Slide notes list the CPU generations required for running VMware vSphere® ESXi™:
VMware vSphere® ESXi™ requires a 64-bit server (AMD Opteron, Intel Xeon, or Intel Nehalem).
Besides being out of date, this description is logically a nonsense: "Nehalem" is only one of the various Intel microarchitecture names and is a Xeon processor anyway, where "Xeon" is the Intel brand name for multi-socket-capable processors. Hence, mentioning "Intel Nehalem" as opposed to or an alternative to "Intel Xeon" is lexically a nonsense.
For constantly up-to-date information about supported hardware, please always check the online VMware Compatibility Matrix.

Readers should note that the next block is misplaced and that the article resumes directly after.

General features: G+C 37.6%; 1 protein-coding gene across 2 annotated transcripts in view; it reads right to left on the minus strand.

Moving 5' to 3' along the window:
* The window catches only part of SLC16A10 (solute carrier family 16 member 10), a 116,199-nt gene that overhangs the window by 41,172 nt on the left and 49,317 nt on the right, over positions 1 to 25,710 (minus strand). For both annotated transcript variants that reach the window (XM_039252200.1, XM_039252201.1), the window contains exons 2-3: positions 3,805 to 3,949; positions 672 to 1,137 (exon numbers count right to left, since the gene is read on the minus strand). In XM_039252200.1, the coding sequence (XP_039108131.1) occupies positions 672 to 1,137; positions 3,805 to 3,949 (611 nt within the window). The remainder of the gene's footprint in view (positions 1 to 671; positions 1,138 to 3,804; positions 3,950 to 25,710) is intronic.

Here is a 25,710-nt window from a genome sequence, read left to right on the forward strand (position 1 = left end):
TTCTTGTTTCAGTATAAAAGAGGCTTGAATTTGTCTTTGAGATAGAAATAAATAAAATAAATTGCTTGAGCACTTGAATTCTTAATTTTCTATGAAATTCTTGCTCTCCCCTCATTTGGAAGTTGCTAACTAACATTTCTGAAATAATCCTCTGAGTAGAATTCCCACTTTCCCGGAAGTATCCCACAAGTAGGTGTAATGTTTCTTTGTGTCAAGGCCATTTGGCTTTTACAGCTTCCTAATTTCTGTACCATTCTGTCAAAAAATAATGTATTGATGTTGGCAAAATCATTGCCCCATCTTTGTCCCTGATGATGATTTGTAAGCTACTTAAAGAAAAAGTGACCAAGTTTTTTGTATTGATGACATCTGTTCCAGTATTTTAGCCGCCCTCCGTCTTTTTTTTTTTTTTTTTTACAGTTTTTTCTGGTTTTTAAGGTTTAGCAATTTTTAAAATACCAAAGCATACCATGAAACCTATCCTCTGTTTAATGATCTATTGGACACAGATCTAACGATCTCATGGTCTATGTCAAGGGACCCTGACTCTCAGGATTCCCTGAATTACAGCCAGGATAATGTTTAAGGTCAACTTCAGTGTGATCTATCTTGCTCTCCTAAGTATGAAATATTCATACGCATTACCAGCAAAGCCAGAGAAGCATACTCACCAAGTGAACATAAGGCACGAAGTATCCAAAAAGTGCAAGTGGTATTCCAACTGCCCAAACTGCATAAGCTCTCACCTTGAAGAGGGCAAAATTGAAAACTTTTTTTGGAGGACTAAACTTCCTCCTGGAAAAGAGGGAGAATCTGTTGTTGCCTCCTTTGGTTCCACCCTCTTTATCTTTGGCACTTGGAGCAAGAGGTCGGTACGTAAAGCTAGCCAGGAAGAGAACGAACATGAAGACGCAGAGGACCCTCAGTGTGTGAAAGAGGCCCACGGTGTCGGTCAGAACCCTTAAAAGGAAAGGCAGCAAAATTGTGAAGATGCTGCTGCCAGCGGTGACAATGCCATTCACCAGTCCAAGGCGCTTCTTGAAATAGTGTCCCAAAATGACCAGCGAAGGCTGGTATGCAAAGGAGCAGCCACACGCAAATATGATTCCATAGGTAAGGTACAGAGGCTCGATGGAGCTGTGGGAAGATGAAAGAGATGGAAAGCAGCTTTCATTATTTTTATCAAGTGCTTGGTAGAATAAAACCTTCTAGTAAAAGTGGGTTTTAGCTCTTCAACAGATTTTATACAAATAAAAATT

VMware Compatibility Guide.
When listing some of the configuration maximums for a host, slide notes state:
The server can have up to 160 logical CPUs (cores or hyperthreads) and can support up to 512 virtual CPUs per host.
The new configuration maximum for virtual CPUs per host is 2048. The number shown in the slide notes is related to vSphere 4.x.
For constantly up-to-date information about the Configuration Maximums, please always check the latest online version of the .PDF Guide.
Configuration Maximums for VMware vSphere 5.1.
Slide notes show a list of hardware components a host must have:
The ESXi host must have:
- One or more Ethernet controllers
- A basic SCSI controller
- An internal RAID controller
- A SCSI disk or a local RAID logical unit number (LUN)
The above list cannot be considered a "must", yet - rather - a list of hardware components an ESXi host can have.
Just think of - in example - diskless hosts booting via PXE and deployed via VMware vSphere® Auto Deploy™.
VMware Knowledge Base articles.